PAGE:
and Christopher De Vos have put an emphatic stamp on engineered prints. These days, they're keen to expand their repertoire and push into other categories, and their new Resort collection is a reflection of that. There was a strong emphasis on knits. A slouchy-fit color-blocked cable sweater came perched above an embroidered pencil skirt in the same colors. It had a nice, everyday appeal. More compelling were the densely knit intarsia sweaterdresses. The fit of those dresses was great, and it was fun to see Pilotto and De Vos exercising their wit: Note the meta-nature of the version that featured an intarsia of yarn loops, lifted from a 1970s knitwear book. Jacquards are relatively new territory, as well, but there was nothing amateurish about their results. A strapless dress with a similar looping design was coolly graphic.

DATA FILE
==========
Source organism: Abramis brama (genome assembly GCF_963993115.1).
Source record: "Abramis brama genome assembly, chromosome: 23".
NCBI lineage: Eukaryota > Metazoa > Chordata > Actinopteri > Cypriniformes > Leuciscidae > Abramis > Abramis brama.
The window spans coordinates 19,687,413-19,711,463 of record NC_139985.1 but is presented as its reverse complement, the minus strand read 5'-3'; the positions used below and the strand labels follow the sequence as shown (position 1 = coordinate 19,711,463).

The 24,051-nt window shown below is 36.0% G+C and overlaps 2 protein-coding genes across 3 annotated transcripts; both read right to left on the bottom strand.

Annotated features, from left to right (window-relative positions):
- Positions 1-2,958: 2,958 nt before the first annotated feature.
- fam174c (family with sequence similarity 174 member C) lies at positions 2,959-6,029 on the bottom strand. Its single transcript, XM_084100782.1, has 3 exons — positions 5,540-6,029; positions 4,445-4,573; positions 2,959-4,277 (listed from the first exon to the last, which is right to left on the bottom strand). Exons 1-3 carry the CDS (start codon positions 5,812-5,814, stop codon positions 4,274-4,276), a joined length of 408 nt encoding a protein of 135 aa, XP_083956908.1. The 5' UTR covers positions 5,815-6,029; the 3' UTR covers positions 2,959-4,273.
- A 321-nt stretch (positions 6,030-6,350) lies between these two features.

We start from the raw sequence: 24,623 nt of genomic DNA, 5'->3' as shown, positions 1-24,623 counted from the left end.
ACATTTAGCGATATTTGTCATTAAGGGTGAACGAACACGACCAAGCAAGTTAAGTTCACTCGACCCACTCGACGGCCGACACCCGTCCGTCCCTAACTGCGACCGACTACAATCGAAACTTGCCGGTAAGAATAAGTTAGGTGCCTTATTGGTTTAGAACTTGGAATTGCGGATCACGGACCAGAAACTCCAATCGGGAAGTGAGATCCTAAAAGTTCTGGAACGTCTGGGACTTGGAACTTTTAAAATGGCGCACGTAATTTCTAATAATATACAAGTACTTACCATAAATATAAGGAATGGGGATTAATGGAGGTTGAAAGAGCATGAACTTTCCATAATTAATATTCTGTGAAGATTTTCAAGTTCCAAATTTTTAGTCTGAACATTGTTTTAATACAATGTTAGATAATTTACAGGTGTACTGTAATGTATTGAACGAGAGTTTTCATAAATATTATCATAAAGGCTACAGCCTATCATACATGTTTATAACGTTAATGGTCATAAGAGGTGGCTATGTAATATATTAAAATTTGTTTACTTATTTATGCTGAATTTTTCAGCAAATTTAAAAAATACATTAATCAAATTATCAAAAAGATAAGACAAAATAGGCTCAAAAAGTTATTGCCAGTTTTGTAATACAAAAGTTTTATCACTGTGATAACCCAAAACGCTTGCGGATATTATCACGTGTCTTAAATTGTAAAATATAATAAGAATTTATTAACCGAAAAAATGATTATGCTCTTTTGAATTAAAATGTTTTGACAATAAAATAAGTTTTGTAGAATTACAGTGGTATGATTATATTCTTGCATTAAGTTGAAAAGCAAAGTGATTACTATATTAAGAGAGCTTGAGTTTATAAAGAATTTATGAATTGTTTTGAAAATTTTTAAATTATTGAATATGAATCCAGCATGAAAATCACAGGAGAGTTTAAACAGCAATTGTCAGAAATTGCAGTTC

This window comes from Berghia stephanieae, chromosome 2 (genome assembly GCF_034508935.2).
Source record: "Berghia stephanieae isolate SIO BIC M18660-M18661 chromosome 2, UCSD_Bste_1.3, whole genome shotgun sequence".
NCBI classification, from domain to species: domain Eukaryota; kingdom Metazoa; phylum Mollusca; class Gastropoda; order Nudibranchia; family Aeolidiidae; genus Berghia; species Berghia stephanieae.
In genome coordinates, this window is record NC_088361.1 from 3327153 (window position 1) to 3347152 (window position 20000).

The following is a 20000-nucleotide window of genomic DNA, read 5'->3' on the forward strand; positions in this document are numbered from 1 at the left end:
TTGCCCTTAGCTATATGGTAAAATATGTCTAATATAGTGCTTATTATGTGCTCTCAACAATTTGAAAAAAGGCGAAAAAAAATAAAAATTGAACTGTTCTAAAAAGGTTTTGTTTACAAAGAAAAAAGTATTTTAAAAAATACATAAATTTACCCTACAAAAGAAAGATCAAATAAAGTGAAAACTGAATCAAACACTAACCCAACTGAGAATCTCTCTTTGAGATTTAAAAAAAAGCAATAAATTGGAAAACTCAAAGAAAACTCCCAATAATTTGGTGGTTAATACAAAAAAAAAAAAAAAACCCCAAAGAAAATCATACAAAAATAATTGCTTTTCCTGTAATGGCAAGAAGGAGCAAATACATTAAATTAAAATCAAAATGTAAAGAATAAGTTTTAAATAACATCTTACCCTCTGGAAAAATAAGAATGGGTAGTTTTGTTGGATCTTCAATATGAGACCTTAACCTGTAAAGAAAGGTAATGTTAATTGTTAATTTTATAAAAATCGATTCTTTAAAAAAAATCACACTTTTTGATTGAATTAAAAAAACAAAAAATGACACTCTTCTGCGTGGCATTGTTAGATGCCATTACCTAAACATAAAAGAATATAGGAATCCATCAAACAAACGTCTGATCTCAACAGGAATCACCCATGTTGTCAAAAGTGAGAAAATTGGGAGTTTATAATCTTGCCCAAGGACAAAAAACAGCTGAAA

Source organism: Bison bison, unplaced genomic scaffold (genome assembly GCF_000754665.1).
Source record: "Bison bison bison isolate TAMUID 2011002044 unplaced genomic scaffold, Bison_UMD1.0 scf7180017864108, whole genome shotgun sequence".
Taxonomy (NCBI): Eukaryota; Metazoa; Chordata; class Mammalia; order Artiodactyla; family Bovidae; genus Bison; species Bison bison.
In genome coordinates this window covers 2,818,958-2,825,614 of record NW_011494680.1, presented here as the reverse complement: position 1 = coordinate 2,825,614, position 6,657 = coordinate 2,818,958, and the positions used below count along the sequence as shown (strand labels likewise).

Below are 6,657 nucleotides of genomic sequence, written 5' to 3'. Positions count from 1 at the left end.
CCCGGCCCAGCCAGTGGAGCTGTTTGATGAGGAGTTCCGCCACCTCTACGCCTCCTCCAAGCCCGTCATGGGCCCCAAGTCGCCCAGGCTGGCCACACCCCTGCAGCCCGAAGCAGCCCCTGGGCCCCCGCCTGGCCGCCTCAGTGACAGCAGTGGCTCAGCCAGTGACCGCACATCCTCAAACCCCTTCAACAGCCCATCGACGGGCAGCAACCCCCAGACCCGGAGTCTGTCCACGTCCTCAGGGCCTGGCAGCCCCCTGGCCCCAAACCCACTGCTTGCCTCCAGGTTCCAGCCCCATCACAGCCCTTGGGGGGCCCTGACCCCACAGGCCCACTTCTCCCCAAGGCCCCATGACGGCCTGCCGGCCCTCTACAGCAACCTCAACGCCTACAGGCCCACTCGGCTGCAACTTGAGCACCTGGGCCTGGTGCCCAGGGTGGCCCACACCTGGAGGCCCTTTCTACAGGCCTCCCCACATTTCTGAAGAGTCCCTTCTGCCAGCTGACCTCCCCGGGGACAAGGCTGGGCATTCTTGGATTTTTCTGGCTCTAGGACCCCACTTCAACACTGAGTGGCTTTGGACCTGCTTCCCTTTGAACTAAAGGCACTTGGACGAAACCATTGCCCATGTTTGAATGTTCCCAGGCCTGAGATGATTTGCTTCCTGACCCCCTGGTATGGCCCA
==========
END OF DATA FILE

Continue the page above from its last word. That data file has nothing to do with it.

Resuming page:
As for prints—the bread and butter of this five-year-old brand practically since its inception—they've done some evolving. As flattering as engineered prints can be, there's something a tad clinical (cold even?) about them. Perhaps sensing that, Pilotto and De Vos have given their new ones an organic touch, using various floral and marble-like motifs and giving them "ripped" edges, as if they were collages that had been assembled by hand rather than by computer. A clever and timely advance, and very pretty, too, especially on a pair of handkerchief hem dresses.